Under the bonnet
On campus, Mark Flemmer, MD, Professor of Internal Medicine, cares for patients in the office and hospital. Off campus, the South African native trades his pristine white coat for grease-stained overalls as he heads to his home garage. Whether he’s treating patients or fixing cars, Dr. Flemmer enjoys solving problems.
Tips for a healthy bodyhealthy body
- Drink plenty of fluids
- Exercise regularly
- Strive for equilibrium and reduce unnecessary pressure
Tips for a healthy carhealthy car
- Change fluids regularly
- Exercise extreme caution while driving in the presence of texting
- Balance tires annually and keep them well inflated
What do you enjoy about working on cars?
I like mechanisms, and I especially like mechanisms that are broken. I also like working on watches and clocks. Anything that’s broken I like to try to fix. It’s so exciting to repair something that hasn’t gone forever.
What sort of cars do you prefer?
When I hear someone say he’s getting rid of a car, I get excited because that’s the type of car I want. I don’t buy good cars. I buy cars that don’t go and are rusted and the engines are seized up. I have dealt mostly with Jaguars, English cars and English motorbikes. I also like German engineering. I think I’ve had almost every make of car.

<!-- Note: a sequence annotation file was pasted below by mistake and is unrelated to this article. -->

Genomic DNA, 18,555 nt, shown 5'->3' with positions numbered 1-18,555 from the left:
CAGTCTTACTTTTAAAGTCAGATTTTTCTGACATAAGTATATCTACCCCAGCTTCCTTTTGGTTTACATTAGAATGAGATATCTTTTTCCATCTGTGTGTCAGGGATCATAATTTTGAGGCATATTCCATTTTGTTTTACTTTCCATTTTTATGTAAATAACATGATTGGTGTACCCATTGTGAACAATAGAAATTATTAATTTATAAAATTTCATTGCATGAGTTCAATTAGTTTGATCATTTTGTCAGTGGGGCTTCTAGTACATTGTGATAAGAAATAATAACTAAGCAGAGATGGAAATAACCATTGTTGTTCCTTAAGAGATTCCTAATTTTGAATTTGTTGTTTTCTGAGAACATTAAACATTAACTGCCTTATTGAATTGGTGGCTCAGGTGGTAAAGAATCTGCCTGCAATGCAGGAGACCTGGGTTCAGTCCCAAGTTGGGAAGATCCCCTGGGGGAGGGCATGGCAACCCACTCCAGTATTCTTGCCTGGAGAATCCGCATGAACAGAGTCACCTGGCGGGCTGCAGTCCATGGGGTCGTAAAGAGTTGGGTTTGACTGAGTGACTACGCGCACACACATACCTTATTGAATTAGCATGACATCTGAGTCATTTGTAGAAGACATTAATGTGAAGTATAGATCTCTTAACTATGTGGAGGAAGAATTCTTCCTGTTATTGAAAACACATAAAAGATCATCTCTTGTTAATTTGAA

Are there lessons learned in the garage that carry into medicine?
The first car I got I was 12 years old. The engine was in the back seat, and my father prohibited any of my brothers from helping me fix it. I have been working on cars ever since, not asking for help. I sort of have this same mindset when I work on a patient. I try to puzzle things out as if I were the only person there, and I try to teach the residents this. I also like doing my own procedures. It’s always good to be reasonably self-sufficient.
What are key differences between your career and hobby?
You often get lucky working with patients because they might get healthy despite you. A car will never heal on its own.
Are there other aspects of your hobby that you enjoy?
When you’ve worked on a lot of cars — over 50 years in my case — you can export emotions down the years. I remember my first Jag when I was 17, and my father had me do exactly the same job that I did 50 years later. It’s almost a sort of diary that can connect the future and the past.